Well the book finally came in and I had plenty of driving time to make short work of this 12 hours behemoth.  And I laughed and laughed.  And cried and cried.

Because while Eddie Izzard is an action transvestite (transgender, now) and one of the best stand-ups around, he is also an extremely warm and thoughtful person. He worked very hard to become the success he is.  And he has used his fame to do some absolutely wonderful things for humanity–including raising millions of dollars.  Not bad for an atheist who is sometimes in girl mode and sometimes in boy mode. (more…)

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SOUNDTRACK: PHISH-Slip Stitch and Pass (1997).

After two more studio albums, Phish released their second live album, Slip Stitch and Pass. Unlike the previous live album, this one comes all from one show, although it is not the entire show.  The recording was done at the Markthalle Hamburg in Hamburg, Germany, during Phish’s 1997 European Tour.

This was release on one disc and it sounds brighter than their other live shows.

What I always found strange about this releases is that three of the nine songs are covers.  Obviously, covers are a part of Phish shows, but it seems weird that their second live album is so full of covers, especially when they have now 7 albums to choose from.

The show opens with a rocking cover of Talking Heads’ “Cities” and segues into “Wolfman’s Brother” which has some great funky bass from Mike.  The song slows into a mellow jam of ZZ Top’s “Jesus Just Left Chicago.”  Its slow and groovy, a nice contrast to the other songs.

I love Weigh and am delighted that they played this fun, very silly song: “I’d like to cut your head off so I could weigh it, what do ya say?
Five pounds, six, pounds, seven pounds.”  It leads into a great Jam of “Mikes Song” (one I’ve really wanted to see live but haven’t yet).  After a fun, suitably short “Lawn Boy” they start playing the fun that is “Weekapuag Groove.”  This version teases a bunch of other songs, like: Pink Floyd’s “Careful with That Axe, Eugene,” Rolling Stone’s “Can’t You Hear Me Knocking” and The Doors song “The End.”  They have a lot of fun with The Doors with Fish shouting: “he walked on down the hall” and Trey saying, “Father….   Mother I want to cook you breakfast.”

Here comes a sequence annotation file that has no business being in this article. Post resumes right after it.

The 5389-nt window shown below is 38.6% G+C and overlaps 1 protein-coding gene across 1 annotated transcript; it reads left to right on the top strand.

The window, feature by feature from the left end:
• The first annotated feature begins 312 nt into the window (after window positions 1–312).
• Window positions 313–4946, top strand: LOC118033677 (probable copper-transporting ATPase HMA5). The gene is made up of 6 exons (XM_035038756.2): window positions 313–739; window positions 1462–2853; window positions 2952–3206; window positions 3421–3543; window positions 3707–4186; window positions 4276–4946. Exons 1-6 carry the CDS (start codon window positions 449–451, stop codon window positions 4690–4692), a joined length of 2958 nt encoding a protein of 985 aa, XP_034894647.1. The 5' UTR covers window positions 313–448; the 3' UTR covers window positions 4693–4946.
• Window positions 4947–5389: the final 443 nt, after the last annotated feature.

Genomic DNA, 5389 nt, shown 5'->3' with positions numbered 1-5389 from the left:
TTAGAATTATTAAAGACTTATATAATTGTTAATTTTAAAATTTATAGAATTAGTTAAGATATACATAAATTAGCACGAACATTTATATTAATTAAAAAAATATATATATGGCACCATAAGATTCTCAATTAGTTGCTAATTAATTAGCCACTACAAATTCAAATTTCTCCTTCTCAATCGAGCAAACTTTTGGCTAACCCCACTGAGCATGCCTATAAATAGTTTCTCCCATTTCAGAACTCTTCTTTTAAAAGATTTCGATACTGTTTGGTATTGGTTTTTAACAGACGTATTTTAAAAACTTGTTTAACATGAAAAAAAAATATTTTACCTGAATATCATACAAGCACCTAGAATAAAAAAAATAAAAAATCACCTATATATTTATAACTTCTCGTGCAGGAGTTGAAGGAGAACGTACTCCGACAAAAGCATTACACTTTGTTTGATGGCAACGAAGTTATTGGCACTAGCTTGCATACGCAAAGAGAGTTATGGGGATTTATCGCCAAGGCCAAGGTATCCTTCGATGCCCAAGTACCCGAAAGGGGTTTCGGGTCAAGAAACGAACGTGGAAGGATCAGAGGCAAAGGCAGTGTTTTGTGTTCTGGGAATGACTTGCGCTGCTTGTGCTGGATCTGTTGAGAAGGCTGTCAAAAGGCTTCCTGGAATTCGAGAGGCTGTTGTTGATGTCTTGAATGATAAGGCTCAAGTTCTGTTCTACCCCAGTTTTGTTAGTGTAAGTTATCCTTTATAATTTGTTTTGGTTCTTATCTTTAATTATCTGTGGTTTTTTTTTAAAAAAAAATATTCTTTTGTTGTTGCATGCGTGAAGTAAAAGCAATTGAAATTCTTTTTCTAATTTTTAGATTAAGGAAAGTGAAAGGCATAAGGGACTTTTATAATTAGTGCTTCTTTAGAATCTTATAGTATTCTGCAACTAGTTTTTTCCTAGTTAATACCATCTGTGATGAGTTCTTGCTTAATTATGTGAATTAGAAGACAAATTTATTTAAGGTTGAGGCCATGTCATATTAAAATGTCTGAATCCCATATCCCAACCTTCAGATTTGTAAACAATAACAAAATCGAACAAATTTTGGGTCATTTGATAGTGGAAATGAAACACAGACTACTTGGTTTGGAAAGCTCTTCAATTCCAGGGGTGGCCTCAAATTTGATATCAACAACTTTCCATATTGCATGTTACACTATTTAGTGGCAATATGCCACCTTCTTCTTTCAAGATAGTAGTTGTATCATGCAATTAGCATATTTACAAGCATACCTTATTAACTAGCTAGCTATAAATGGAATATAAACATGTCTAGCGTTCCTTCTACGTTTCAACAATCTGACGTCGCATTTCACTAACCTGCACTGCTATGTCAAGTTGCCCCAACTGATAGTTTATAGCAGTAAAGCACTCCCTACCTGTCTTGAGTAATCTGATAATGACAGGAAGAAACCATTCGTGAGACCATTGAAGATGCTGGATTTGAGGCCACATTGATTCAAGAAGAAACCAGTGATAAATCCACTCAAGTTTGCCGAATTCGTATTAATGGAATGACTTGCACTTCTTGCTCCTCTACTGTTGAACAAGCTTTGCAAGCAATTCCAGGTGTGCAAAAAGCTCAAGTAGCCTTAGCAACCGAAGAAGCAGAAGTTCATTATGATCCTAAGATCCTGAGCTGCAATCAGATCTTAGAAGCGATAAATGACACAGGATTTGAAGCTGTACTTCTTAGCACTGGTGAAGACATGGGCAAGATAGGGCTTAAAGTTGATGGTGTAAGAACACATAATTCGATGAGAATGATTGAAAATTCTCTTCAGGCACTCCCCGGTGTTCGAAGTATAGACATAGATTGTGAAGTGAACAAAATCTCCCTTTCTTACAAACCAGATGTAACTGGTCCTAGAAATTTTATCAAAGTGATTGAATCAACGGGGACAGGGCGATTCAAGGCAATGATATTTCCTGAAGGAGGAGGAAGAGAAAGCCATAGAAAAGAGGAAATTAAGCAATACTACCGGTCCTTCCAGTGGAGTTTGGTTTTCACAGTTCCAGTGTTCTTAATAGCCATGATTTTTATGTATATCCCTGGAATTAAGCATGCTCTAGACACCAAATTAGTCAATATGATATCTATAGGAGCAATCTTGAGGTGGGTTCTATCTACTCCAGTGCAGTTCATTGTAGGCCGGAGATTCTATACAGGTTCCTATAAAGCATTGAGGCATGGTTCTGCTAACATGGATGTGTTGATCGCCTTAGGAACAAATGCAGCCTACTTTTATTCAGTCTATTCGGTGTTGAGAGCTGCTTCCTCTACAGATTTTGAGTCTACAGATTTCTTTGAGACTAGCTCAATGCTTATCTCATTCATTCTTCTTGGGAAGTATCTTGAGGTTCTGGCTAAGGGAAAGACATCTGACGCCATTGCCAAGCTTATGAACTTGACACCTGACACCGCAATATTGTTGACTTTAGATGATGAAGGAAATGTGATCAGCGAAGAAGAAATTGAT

The jam ends with a very quiet a capella rendition of “Hello My Baby”—it’s a little too quiet for the disc, but their harmonies sound great

The disc ends with “Taste,” a mellow jam with multiple singers. It’s a nice ending to the disc.

The full concert setlist was:

SET 1: Cities > The Oh Kee Pa Ceremony, Down with Disease, Weigh, Beauty of My Dreams, Wolfman’s Brother -> Jesus Just Left Chicago , Reba, Hello My Baby, Possum

SET 2: Carini, Dinner and a Movie > Mike’s Song -> Lawn Boy > Weekapaug Groove, The Mango Song > Billy Breathes, Theme From the Bottom

ENCORE: Taste, Sweet Adeline

[READ: March 21, 2017] “Oil and Vinegar”

I’ve read a few things by Gray, and they have all been short.  This one is also short.  She really gets right to the point with her stories, and I rather like that.

It begins by telling us that Lissa looked forward to her bath every night.  She had recently discovered the trick of putting a few drops of olive oil into her bath.  She loved it so much that she would disrobe as soon as she got into her house.

Lissa was a shower person–never liked baths at all.  She also never cooked.  She  was decluttering her kitchen and was planning on throwing out the bottle of olive oil.  But she decided to give that suggestion from the magazines a try–a few drops in a bath.  It proved to be a luxurious experience, and she was hooked.

She went on this way for months and expanded upon the routine–a  book, some candles, wine.  It was wonderful.